Gun used: Ruger AR-556 pistol
First shots fired: 2:30 PM
911 calls received: 2:33 PM
Scene secured: 3:28 PM
Ahmad Al Aliwi Al-Issa
Marital status: Single
Immigrated to the U.S. in 2002
Residence: Arvada, Colorado
The assailant went on a 9 minute, unopposed shooting spree.
Officer Eric Talley was the last fatality.
The terrifying hour as employees and shoppers hid when a gunman went on a shooting spree at a Colorado grocery store
BOULDER, Colo. — A gunman opened fire at a grocery store in Boulder, Colo., on Monday afternoon, killing 10 people, including a police officer, the authorities in Boulder said.
The police said that they had taken a suspect into custody after the shooting. That person was injured, the authorities said. Videos showed a handcuffed man being escorted from the building by officers, shirtless and with his right leg appearing to be covered in blood.
People inside the grocery, King Soopers, described a harrowing and chaotic scene inside the store.
“I thought I was going to die,” said Alex Arellano, 35, who was working in the meat department at King Soopers, in the South Boulder area, when he heard a series of gunshots, then saw people running toward an exit near his department.
The authorities identified the officer who died as Eric Talley, a 51-year-old who joined the department in 2010. Officer Talley was the first to respond to the scene when reports of a gunman came in, the police said.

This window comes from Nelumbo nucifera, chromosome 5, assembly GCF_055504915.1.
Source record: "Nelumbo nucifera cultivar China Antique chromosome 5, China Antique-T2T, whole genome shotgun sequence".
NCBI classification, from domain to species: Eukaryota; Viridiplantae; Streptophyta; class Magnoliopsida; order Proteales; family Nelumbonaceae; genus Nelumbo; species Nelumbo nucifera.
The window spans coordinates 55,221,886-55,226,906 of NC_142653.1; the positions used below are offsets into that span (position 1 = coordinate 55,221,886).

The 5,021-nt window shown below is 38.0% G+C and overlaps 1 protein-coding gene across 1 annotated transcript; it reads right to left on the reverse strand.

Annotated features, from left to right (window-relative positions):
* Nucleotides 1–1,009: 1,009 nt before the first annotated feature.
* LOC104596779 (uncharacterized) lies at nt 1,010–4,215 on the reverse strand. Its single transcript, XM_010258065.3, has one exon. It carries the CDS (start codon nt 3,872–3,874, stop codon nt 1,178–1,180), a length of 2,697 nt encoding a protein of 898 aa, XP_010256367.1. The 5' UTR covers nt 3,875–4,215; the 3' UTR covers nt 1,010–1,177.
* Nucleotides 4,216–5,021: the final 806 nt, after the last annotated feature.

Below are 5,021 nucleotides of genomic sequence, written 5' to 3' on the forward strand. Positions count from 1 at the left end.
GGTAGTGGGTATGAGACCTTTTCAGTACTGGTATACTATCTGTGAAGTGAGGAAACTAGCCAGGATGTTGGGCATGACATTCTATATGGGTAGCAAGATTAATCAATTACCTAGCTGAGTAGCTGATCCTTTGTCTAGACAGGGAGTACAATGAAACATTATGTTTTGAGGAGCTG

“He was, by all accounts, one of the outstanding officers at the Boulder Police Department and his life was cut far too short,” said the Boulder County district attorney, Michael Dougherty.
Dean Schiller, who posted a live video from the scene shortly after the shooting began, said he heard about a dozen shots and saw three people who appeared to be wounded — two in the parking lot and one inside the supermarket.
As officers secured the building, more than a dozen people were led out of the supermarket, a King Soopers in a residential area a couple of miles south of the campus of the University of Colorado. The grocery store usually draws a mix of families and college students.
In Mr. Schiller’s video, gunshots could be heard coming from inside the store, with officers gathering at the entrance.
Over a loudspeaker, police officers called to the scene could be heard saying, “The entire building is surrounded, you need to surrender.”
“Come out with your hands up,” the officers said. Dozens of police officers and dozens of vehicles descended on the scene.
Newlyweds Quinlyn and Neven Sloan, both 21, had stopped into the store to pick up supplies for beef stroganoff when they heard the shooting. Ms. Sloan, a student at the University of Colorado, Boulder, said that at first she didn’t know what the noise was.